• 50,000-90,000 words: This book absolutely sucks. Not only is it the worst book ever written, it’s also been so monumental a waste of your time that you will never, ever write again. In the interest of seeing things through to the end, you’re going to finish it, but you don’t see why. You’re just a talentless hack anyway. Now you’re really struggling to make yourself write, and you’re having all sorts of new and exciting ideas that you’re sure would be much better. Tip: Sometimes, you have to dangle a carrot in front of yourself. In this case, it’s going to be the promise of writing the next book. You know, the one you’d rather be writing now? Don’t abandon your current idea for the shiny new one. Use it as a goal. “I have to finish this book. When I finish this book, I get to write this other book.” Also, don’t be seduced by these new ideas because you think you’ll forget them, otherwise. If it’s a good enough idea, it’ll still be there when you’re finished with this book.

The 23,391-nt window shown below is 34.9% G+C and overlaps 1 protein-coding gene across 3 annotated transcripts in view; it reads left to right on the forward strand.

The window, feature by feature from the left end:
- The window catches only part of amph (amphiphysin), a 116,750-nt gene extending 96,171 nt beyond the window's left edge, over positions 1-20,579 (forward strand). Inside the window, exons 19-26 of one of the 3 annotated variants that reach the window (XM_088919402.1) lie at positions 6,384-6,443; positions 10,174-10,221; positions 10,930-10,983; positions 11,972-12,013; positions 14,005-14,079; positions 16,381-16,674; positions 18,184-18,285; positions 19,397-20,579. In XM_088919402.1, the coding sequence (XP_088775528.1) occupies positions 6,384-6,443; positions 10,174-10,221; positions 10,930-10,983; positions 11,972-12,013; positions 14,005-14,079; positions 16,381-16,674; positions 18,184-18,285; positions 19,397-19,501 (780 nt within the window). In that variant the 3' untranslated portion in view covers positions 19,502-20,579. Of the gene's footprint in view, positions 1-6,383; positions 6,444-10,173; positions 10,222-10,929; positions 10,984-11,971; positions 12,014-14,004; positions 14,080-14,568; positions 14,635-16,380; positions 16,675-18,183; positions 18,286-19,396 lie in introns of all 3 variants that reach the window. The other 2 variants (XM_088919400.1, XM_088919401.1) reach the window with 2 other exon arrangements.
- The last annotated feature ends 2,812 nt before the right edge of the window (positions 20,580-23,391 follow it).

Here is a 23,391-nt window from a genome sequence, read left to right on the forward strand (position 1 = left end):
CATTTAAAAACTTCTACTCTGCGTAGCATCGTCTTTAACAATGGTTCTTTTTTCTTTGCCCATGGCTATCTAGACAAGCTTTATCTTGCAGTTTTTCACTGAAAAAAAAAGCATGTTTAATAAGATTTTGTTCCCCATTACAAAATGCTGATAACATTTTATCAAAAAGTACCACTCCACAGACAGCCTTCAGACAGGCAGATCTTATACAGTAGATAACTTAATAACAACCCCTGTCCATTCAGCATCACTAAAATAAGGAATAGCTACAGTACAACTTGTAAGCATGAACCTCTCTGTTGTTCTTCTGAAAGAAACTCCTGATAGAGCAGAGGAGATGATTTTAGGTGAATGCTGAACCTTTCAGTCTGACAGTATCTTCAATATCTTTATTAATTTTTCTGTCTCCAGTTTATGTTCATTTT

• 90,000 words-the end: You start to realize that your book isn’t irredeemably terrible. You think things might be coming together. You’re still convinced that you’ll never finish but you also know that the book can’t last forever. At some point, you’re going to reach the conclusion. Tip: It gets really tempting to say to yourself, “Well, the book is almost done. I don’t have to write today.” You know there’s not much work left to do, so what’s the harm in putting it off a little while? Do not do this, or you’ll find yourself back at the 50,000-90,000 word stage. You still need to be using, “I get to write the next thing” as your motivation here.